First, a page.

Story By: Jessie Taylor
Featuring: Lakeithea Nicole Anderson
Nashville Design Week 2020
For LaKeithea Nicole Anderson, supporting BIPOC designers means bridging her two passions: community engagement and design. It all started with a childhood love of FUBU, the Black-owned brand that celebrates Black culture in all its creativity and power. That vision continues through LaKeithea’s PR agency, For Us. The Agency, in which she helps launch, establish, and grow Black-owned brands and talent. She’s also the Community Engagement Coordinator for Nashville Community Education. Nashville Design Week reached out to LaKeithea for her insight into supporting BIPOC designers.
“To connect with BIPOC designers, you should show up to where they are.”
How do we engage, encourage, and support the next generation of BIPOC designers?
To truly engage, encourage, and support the next generation of BIPOC designers, you must open your platforms for BIPOC designers to showcase their work and expertise. Many times, BIPOC are asked to discuss trauma-related incidents and Diversity. All too often we end up being asked to showcase who we are when there is trauma involved in the Black Community or when audiences are asking for more transparency from the organizations and communities they are part of. Encourage your team to dig into the work of BIPOC as the thought leaders, creatives, and the educated designers they are.
Often, organizations say they “don’t know many designers of color.”
This is a disconnect that stems from two places: (1) Not putting forth the effort to safely include BIPOC into the spaces they occupy. (2) Not showing up to where BIPOC are.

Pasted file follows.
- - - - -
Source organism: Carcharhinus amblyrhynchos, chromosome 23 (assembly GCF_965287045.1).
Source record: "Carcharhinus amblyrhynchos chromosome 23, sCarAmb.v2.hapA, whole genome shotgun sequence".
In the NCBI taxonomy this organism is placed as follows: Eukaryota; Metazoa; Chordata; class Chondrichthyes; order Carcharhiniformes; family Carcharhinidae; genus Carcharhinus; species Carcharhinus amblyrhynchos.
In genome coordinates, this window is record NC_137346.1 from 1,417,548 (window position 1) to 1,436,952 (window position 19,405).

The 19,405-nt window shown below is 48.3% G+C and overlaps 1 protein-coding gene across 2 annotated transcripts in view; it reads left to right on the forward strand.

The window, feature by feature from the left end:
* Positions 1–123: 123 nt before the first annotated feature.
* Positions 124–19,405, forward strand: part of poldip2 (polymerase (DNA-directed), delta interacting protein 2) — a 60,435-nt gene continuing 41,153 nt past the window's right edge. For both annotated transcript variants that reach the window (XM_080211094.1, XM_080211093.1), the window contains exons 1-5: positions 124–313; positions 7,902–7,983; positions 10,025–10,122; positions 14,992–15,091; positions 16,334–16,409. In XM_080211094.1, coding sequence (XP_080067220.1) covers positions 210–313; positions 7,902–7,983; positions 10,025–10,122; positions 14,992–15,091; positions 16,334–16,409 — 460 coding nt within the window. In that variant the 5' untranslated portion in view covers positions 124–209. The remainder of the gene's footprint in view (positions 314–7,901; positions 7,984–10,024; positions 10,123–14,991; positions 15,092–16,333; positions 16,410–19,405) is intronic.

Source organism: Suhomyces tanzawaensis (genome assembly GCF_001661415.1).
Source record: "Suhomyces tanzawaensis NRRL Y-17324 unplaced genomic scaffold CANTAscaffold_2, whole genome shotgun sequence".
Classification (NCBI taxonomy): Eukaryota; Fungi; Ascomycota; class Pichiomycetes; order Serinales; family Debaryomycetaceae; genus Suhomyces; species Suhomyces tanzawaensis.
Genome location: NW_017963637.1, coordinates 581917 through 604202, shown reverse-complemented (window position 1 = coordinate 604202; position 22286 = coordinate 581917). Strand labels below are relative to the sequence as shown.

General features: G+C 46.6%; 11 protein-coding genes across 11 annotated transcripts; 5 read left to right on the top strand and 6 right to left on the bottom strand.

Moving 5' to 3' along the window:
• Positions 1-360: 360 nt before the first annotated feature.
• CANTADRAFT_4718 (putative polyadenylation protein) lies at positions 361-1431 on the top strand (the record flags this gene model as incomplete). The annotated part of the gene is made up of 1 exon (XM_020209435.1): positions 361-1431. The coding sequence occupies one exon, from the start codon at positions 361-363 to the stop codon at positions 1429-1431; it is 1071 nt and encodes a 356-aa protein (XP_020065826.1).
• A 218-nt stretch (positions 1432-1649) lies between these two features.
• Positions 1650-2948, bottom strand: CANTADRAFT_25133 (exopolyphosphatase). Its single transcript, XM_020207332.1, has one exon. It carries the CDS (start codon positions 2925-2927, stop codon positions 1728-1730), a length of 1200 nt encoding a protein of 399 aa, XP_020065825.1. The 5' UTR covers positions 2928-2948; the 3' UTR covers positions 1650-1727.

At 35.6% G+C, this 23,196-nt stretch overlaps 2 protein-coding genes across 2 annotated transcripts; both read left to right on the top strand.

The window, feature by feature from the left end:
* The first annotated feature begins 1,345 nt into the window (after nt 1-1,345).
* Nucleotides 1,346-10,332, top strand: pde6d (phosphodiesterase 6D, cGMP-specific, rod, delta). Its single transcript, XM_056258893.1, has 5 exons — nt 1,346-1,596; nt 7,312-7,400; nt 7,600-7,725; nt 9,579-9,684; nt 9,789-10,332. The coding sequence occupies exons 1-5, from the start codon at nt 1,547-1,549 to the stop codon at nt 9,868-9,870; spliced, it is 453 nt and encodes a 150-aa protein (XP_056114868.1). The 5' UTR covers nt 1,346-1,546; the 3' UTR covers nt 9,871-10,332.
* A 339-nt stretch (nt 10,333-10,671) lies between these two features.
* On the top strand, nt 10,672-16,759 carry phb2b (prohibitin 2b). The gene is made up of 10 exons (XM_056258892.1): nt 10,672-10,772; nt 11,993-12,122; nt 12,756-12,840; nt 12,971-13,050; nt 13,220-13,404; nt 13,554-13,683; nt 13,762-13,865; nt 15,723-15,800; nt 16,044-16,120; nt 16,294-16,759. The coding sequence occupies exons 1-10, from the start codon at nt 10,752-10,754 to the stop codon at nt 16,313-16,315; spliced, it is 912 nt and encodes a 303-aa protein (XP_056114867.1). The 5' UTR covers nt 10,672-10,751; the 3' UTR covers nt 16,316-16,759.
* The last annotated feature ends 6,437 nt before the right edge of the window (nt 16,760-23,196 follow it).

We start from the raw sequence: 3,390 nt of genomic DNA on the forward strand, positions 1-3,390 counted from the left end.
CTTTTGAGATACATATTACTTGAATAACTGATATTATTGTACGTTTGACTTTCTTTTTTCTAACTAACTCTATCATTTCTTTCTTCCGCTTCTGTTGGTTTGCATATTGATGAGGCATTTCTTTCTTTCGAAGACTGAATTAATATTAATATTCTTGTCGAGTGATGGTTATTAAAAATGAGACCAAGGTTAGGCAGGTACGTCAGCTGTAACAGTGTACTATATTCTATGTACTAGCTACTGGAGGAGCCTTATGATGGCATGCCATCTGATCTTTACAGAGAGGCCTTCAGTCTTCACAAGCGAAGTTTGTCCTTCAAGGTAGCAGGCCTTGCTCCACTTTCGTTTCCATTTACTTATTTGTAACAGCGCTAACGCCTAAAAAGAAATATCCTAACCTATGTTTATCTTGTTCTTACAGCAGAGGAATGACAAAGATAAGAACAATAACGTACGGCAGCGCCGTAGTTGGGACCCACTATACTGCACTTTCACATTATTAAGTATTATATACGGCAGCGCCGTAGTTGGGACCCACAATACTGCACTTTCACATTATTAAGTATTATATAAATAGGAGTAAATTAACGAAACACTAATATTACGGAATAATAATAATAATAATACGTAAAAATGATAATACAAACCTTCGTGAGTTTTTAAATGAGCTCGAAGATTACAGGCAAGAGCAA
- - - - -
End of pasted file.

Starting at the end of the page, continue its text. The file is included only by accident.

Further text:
If the spaces you are in don’t have the representation and diversity you desire, you need to change the spaces you are in. To connect with BIPOC designers, you should show up to where they are, go to their events and showcases to see their work.
Lastly, talk to your teams about how to support the BIPOC designers that are already within your organizations. Think about the opportunities and training they are being offered. Are you nurturing and supporting BIPOC that are already within reach, are you utilizing their expertise? Are they having to jump through hurdles for opportunities? If you have BIPOC in your spaces that have been there for years, ask yourself why they are still not at your tables to help make decisions?
What educational materials do you suggest to the NDW community?
Is there a question you would like the NDW community to consider prior to your event?
What unconscious biases are you carrying, and how do those biases affect the way you connect with the BIPOC community?
When was the last time you have shown up for BIPOC community events to engage? How do you expect to diversify your brand if you are only in the same spaces?